Andrew Monkhouse

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since Mar 28, 2003
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Recent posts by Andrew Monkhouse

This book starts from the very basics, explaining what PHP is, and why you might want to develop with this; then gradually works through the process of setting up a web site. As you progress through the chapters, new features are added at logical steps, leading to a good understanding of both PHP and MySQL.

Once you are passed the very first chapter, the standard Murach format is followed: description of the new feature on the left-hand-page, and example code on the right. This makes it very simple to see how a function would be used in real life.

This is designed with latest versions of PHP and MySQL, but there are extensive details in the back of the book that detail what has changed between versions, which is very useful if you have to maintain legacy code or are trying to migrate it.

There is also extensive coverage on the different ways to connect to different databases, and how to debug your programs as you work on them.

Likewise the back of the book describes how to set up PHP and MySQL for the three main platforms - Mac, Windows, and Linux.

It is interesting to note that this explicitly mentions MySQL in the title, and throughout the book, even though the authors ended up using MariaDB. This should not dissuade anyone from this book though

This is a very good book, and I highly recommend it. I give this book 10 out of 10 horseshoes.

Disclosure: I received a copy of this book from the publisher in exchange for writing this review on behalf of CodeRanch.
6 years ago

Image from Amazon
Title: Murach's PHP and MySQL (3rd Edition)
Author(s): Joel Murach, Ray Harris
Publisher: Mike Murach & Associates
Category: Web Programming

Amazon wrote:I can’t count how many PHP books I have purchased over the years trying to learn the language. Murach’s was the first book that helped me grasp the concepts and got me onto actually scripting in PHP.

That’s what one developer posted on the first edition of Murach’s PHP and MySQL. Now, this 3rd Edition does a better-than-ever job of delivering the skills you need to develop database-driven websites using PHP and MySQL, the way today’s top web professionals do.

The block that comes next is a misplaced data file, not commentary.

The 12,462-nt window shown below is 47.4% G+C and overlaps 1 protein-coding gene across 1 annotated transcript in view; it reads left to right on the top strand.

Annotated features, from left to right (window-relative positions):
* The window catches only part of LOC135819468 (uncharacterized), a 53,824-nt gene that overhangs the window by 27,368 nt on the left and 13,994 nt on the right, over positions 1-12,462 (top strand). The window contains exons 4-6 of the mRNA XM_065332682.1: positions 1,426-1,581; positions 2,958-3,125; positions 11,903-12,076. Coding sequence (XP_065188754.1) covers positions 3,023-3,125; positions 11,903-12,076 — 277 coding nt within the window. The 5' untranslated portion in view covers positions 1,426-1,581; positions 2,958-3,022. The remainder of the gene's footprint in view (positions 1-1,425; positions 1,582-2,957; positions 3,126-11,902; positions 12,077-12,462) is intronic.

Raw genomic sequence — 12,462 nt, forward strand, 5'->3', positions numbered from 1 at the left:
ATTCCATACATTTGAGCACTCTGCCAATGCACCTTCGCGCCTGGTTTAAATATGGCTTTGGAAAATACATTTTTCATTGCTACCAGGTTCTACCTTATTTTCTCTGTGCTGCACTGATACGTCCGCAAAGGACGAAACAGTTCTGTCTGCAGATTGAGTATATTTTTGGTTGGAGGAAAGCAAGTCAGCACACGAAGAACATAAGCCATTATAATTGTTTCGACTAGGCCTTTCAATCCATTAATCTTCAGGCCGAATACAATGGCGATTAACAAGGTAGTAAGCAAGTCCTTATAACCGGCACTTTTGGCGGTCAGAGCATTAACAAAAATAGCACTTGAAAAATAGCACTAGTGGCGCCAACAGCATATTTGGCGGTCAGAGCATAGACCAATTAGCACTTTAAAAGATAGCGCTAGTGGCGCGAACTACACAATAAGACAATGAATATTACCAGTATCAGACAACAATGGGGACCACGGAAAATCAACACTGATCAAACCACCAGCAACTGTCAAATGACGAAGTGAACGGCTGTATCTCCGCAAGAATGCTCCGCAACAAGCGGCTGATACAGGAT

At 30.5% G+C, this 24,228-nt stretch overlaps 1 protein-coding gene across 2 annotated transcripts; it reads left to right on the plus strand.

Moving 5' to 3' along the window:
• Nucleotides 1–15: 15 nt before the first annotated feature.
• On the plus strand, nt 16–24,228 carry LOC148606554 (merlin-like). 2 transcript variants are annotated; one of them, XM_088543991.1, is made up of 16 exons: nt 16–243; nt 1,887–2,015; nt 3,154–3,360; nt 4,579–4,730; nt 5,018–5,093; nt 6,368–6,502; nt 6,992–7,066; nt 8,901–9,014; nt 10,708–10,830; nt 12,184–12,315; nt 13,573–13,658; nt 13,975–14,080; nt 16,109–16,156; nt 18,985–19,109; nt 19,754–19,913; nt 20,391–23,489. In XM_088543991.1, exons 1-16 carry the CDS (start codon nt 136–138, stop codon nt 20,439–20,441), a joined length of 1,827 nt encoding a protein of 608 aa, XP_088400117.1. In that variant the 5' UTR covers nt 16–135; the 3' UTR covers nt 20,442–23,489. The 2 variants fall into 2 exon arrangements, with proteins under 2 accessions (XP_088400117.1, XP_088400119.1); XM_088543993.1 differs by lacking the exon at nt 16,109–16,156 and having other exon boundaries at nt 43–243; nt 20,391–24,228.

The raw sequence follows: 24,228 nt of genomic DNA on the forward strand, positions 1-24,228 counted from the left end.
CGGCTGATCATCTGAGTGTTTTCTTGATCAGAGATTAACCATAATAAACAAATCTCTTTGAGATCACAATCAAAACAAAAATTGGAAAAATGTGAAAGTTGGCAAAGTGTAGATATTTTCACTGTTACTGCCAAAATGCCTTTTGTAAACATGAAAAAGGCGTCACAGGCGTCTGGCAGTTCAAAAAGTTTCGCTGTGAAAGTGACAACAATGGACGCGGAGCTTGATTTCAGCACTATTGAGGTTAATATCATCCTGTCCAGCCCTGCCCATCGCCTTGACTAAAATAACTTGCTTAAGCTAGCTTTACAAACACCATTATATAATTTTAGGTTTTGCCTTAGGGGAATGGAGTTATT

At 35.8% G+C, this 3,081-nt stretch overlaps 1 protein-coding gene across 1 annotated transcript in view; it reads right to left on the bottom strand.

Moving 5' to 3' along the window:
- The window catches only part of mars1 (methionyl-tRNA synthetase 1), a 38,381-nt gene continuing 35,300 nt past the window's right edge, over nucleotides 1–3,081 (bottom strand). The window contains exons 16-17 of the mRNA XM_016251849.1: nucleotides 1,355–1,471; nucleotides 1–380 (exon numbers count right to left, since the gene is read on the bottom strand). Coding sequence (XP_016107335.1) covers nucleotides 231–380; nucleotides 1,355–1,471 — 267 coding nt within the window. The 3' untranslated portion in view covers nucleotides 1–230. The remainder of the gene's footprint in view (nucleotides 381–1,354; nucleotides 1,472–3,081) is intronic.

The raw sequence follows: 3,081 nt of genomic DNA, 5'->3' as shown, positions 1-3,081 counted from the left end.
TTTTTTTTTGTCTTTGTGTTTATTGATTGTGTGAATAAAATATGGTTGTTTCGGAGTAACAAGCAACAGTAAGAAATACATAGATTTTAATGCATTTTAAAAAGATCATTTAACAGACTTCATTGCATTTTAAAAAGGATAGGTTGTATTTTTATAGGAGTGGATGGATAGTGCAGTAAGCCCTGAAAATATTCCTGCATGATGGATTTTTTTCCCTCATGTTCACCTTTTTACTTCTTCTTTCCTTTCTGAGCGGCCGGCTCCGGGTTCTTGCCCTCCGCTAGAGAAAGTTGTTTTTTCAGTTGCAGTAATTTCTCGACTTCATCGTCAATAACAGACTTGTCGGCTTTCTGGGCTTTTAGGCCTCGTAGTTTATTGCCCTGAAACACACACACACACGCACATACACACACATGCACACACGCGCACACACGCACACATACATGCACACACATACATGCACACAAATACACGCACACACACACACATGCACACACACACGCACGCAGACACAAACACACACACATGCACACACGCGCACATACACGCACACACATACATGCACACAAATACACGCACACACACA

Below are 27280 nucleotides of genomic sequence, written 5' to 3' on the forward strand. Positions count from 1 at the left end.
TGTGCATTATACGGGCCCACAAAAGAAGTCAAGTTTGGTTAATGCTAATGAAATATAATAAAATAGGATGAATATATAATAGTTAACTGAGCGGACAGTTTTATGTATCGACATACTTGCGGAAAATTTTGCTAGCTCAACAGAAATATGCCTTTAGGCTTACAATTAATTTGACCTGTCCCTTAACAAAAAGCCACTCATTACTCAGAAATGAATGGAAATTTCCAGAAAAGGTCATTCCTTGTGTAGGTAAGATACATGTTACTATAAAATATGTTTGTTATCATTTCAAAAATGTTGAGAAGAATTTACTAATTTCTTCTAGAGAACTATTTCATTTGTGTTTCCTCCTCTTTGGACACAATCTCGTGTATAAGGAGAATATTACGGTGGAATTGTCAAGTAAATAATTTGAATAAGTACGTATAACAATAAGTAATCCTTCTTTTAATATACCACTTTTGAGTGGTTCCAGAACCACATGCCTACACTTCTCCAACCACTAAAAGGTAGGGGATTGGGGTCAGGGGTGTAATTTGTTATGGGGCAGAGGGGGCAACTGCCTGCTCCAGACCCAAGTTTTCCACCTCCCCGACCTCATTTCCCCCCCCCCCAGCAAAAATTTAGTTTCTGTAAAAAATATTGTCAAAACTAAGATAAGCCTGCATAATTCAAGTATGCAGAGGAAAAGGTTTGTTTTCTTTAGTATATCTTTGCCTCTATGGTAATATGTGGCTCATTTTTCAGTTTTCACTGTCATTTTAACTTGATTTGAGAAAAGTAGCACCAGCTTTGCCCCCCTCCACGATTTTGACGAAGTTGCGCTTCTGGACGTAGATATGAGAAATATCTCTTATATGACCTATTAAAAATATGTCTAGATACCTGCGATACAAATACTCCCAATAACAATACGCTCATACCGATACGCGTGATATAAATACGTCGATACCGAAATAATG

Book Preview (when available)

From the publisher
Official website

Where to get it?
  • Mike Murach & Associates

  • Related Websites
    6 years ago
    I'm sure most of you know Coderanch runs on JForum - an open source, Java-based forum software. However, the volunteer staff at Coderanch is awesome, and most of them could never stop improving the forum software this site runs on. After about 8 years since we switched to JForum, what we really have right now is an extremely modified and improved version of JForum! Believe it or not, the staff improves this software about every other day, and we push new stuff to production about once a week.

    Here is an example of some new stuff we just made live!

    • Devaka - connect more solar cells to the undervolt main B bus
    • Devaka - Show the attachment file size in MB if the file is above 1 MB
    • Andrew - add one photon cannon to the runabout
    • Devaka - replace the damaged communication array on the hull
    • Devaka - install new aneutronic fusion system
    • refurbish the phaser emitter array for improved accuracy
    • Devaka - install a new torpedo launcher for improved firepower
    • install a backup navigation system in case the main one fails
    • replace electrodes of the gridded ion thruster
    • Devaka - install a new cloaking device for stealth operations
    • Devaka - repair the damaged gravity plating in the cargo bay
    • Frits - add more tritium to the main engine
    • main engine reconnected to another electron pump
    • Devaka - Fix bug where attachments over 700MB were failing to download
    • Devaka - Increase the quality of images used in the banner ads
    • Devaka - Little CSS changes to the list of top volunteers at the left
    • Devaka - increase the magnetic field intensity of the primary cyclotron
    • Devaka - Make the vimeo BB tag support full screen mode
    • Devaka - repair the hull breach in section 12B
    • Devaka - fixed the glitch in the teleporter that was sending people to the wrong planet
    • Devaka - Installed new water troughs for the horses
    • Devaka - Adjusting the temperature controls in the lab to prevent the growth of mutant bacteria
    • Tim M - repair the damaged replicators in the mess hall
    7 years ago
    As others have said, please try to provide constructive feedback. We can look at the specifics of what individuals in this topic have said, and see if it makes sense to change things or not. But simply saying it is awful does not help us at all - we are unlikely to change our entire site back to the old look-and-feel because you personally find the new one awful, and we cannot change any aspect of it because you have not told us what aspect(s) you don't like.

    I have given cows to anyone who made constructive comments in this topic, irrespective of whether they are talking about what they like or what they don't like.
    8 years ago
    There are two staff members who we consistently notice are working above and beyond expectations to make Coderanch a better site. In recognition of this, we have promoted Henry Wong and Devaka Cooray to the rank of Marshall!

    Please join me in congratulating these two in getting the recognition they so richly deserve!
    8 years ago

    Lucian Whiteman wrote:I have over 10 years in the industry,